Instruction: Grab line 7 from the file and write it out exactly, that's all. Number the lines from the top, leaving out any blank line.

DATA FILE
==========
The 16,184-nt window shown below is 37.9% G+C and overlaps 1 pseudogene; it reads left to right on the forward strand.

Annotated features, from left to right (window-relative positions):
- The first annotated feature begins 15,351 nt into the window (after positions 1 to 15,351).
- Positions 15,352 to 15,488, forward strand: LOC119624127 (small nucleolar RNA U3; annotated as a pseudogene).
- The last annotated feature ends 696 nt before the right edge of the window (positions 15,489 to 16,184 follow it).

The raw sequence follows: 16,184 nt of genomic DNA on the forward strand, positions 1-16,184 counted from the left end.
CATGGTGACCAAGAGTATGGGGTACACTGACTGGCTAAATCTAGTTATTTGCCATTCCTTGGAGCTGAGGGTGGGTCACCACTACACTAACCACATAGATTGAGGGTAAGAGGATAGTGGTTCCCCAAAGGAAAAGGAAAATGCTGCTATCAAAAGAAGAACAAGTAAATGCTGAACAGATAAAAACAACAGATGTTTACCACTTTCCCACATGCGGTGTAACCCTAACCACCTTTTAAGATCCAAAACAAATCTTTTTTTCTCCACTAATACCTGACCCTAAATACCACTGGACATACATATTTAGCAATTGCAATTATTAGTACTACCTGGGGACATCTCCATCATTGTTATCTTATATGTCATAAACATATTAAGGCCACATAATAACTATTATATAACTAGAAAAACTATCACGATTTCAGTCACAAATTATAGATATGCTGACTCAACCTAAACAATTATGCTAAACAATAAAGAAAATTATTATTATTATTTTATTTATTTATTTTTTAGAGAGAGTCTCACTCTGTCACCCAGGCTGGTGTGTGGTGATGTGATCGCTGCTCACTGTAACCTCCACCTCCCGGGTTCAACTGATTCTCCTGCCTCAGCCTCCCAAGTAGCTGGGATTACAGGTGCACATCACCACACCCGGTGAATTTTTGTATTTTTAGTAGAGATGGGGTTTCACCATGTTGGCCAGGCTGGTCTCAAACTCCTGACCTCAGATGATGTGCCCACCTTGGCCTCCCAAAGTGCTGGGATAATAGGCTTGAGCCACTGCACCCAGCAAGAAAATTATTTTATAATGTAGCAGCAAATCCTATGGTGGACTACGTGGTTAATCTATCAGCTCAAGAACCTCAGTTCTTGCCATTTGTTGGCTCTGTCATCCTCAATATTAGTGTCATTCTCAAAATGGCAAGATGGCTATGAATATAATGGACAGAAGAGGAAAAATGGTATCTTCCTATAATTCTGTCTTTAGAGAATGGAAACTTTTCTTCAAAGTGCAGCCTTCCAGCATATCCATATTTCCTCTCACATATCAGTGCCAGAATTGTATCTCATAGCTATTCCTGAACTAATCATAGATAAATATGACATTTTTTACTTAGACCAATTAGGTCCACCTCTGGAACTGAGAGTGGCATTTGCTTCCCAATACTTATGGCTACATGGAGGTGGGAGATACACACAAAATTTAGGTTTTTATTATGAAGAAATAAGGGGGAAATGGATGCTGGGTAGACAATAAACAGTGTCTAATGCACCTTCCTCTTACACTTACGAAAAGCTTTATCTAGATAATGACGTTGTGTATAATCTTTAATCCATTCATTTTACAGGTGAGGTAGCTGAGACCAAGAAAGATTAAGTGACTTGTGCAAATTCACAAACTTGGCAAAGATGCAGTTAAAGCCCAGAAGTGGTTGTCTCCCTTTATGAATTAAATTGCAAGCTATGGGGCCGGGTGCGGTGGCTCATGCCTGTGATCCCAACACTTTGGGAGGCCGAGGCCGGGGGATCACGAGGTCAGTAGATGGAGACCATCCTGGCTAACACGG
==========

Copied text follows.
CATGGTGACCAAGAGTATGGGGTACACTGACTGGCTAAATCTAGTTATTTGCCATTCCTTGGAGCTGAGGGTGGGTCACCACTACACTAACCACATAGATTGAGGGTAAGAGGATAGTGGTTCCCCAAAGGAAAAGGAAAATGCTGCTATCAAAAGAAGAACAAGTAAATGCTGAACAGATAAAAACAACAGATGTTTACCACTTTCCCACATGCGGTGTAACCCTAACCACCTTTTAAGATCCAAAACAAATCTTTTTTTCTCCACTAATACCTGACCCTAAATACCACTGGACATACATATTTAGCAATTGCAATTATTAGTACTACCTGGGGACATCTCCATCATTGTTATCTTATATGTCATAAACATATTAAGGCCACATAATAACTATTATATAACTAGAAAAACTATCACGATTTCAGTCACAAATTATAGATATGCTGACTCAACCTAAACAATTATGCTAAACAATAAAGAAAATTATTATTATTATTTTATTTATTTATTTTTTAGAGAGAGTCTCACTCTGTCACCCAGGCTGGTGTGTGGTGATGTGATCGCTGCTCACTGTAACCTCCACCTCCCGGGTTCAACTGATTCTCCTGCCTCAGCCTCCCAAGTAGCTGGGATTACAGGTGCACATCACCACACCCGGTGAATTTTTGTATTTTTAGTAGAGATGGGGTTTCACCATGTTGGCCAGGCTGGTCTCAAACTCCTGACCTCAGATGATGTGCCCACCTTGGCCTCCCAAAGTGCTGGGATAATAGGCTTGAGCCACTGCACCCAGCAAGAAAATTATTTTATAATGTAGCAGCAAATCCTATGGTGGACTACGTGGTTAATCTATCAGCTCAAGAACCTCAGTTCTTGCCATTTGTTGGCTCTGTCATCCTCAATATTAGTGTCATTCTCAAAATGGCAAGATGGCTATGAATATAATGGACAGAAGAGGAAAAATGGTATCTTCCTATAATTCTGTCTTTAGAGAATGGAAACTTTTCTTCAAAGTGCAGCCTTCCAGCATATCCATATTTCCTCTCACATATCAGTGCCAGAATTGTATCTCATAGCTATTCCTGAACTAATCATAGATAAATATGACATTTTTTACTTAGACCAATTAGGTCCACCTCTGGAACTGAGAGTGGCATTTGCTTCCCAATACTTATGGCTACATGGAGGTGGGAGATACACACAAAATTTAGGTTTTTATTATGAAGAAATAAGGGGGAAATGGATGCTGGGTAGACAATAAACAGTGTCTAATGCACCTTCCTCTTACACTTACGAAAAGCTTTATCTAGATAATGACGTTGTGTATAATCTTTAATCCATTCATTTTACAGGTGAGGTAGCTGAGACCAAGAAAGATTAAGTGACTTGTGCAAATTCACAAACTTGGCAAAGATGCAGTTAAAGCCCAGAAGTGGTTGTCTCCCTTTATGAATTAAATTGCAAGCTATGGGGCCGGGTGCGGTGGCTCATGCCTGTGATCCCAACACTTTGGGAGGCCGAGGCCGGGGGATCACGAGGTCAGTAGATGGAGACCATCCTGGCTAACACGG